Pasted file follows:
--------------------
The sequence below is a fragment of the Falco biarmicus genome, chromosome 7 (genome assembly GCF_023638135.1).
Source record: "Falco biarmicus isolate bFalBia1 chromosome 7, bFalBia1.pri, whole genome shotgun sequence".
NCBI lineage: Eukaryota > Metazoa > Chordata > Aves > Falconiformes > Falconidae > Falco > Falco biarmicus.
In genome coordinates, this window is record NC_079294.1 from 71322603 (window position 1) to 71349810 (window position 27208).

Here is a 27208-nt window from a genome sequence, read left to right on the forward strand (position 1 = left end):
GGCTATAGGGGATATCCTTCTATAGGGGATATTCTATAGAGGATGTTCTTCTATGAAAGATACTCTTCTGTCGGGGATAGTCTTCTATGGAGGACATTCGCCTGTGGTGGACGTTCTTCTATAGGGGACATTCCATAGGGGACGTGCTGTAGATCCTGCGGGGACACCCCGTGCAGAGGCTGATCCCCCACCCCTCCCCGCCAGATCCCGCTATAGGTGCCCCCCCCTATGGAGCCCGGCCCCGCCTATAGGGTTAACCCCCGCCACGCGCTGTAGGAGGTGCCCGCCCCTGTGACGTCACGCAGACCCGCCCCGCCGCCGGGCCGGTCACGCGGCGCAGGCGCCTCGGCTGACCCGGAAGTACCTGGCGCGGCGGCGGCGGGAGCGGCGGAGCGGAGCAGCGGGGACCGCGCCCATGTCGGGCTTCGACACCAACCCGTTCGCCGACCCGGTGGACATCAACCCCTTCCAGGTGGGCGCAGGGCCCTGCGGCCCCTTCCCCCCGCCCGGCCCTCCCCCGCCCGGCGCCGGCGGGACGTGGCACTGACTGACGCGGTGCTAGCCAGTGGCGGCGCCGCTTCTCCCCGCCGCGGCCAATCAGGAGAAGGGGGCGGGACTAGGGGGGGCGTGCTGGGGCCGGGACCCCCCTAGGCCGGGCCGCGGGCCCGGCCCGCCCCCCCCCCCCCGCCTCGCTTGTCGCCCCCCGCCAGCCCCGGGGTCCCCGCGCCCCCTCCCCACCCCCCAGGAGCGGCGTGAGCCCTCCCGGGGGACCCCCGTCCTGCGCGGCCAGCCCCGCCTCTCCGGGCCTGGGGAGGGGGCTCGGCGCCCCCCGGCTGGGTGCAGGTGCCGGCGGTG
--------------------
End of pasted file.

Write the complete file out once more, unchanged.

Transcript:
The sequence below is a fragment of the Falco biarmicus genome, chromosome 7 (genome assembly GCF_023638135.1).
Source record: "Falco biarmicus isolate bFalBia1 chromosome 7, bFalBia1.pri, whole genome shotgun sequence".
NCBI lineage: Eukaryota > Metazoa > Chordata > Aves > Falconiformes > Falconidae > Falco > Falco biarmicus.
In genome coordinates, this window is record NC_079294.1 from 71322603 (window position 1) to 71349810 (window position 27208).

Here is a 27208-nt window from a genome sequence, read left to right on the forward strand (position 1 = left end):
GGCTATAGGGGATATCCTTCTATAGGGGATATTCTATAGAGGATGTTCTTCTATGAAAGATACTCTTCTGTCGGGGATAGTCTTCTATGGAGGACATTCGCCTGTGGTGGACGTTCTTCTATAGGGGACATTCCATAGGGGACGTGCTGTAGATCCTGCGGGGACACCCCGTGCAGAGGCTGATCCCCCACCCCTCCCCGCCAGATCCCGCTATAGGTGCCCCCCCCTATGGAGCCCGGCCCCGCCTATAGGGTTAACCCCCGCCACGCGCTGTAGGAGGTGCCCGCCCCTGTGACGTCACGCAGACCCGCCCCGCCGCCGGGCCGGTCACGCGGCGCAGGCGCCTCGGCTGACCCGGAAGTACCTGGCGCGGCGGCGGCGGGAGCGGCGGAGCGGAGCAGCGGGGACCGCGCCCATGTCGGGCTTCGACACCAACCCGTTCGCCGACCCGGTGGACATCAACCCCTTCCAGGTGGGCGCAGGGCCCTGCGGCCCCTTCCCCCCGCCCGGCCCTCCCCCGCCCGGCGCCGGCGGGACGTGGCACTGACTGACGCGGTGCTAGCCAGTGGCGGCGCCGCTTCTCCCCGCCGCGGCCAATCAGGAGAAGGGGGCGGGACTAGGGGGGGCGTGCTGGGGCCGGGACCCCCCTAGGCCGGGCCGCGGGCCCGGCCCGCCCCCCCCCCCCCGCCTCGCTTGTCGCCCCCCGCCAGCCCCGGGGTCCCCGCGCCCCCTCCCCACCCCCCAGGAGCGGCGTGAGCCCTCCCGGGGGACCCCCGTCCTGCGCGGCCAGCCCCGCCTCTCCGGGCCTGGGGAGGGGGCTCGGCGCCCCCCGGCTGGGTGCAGGTGCCGGCGGTG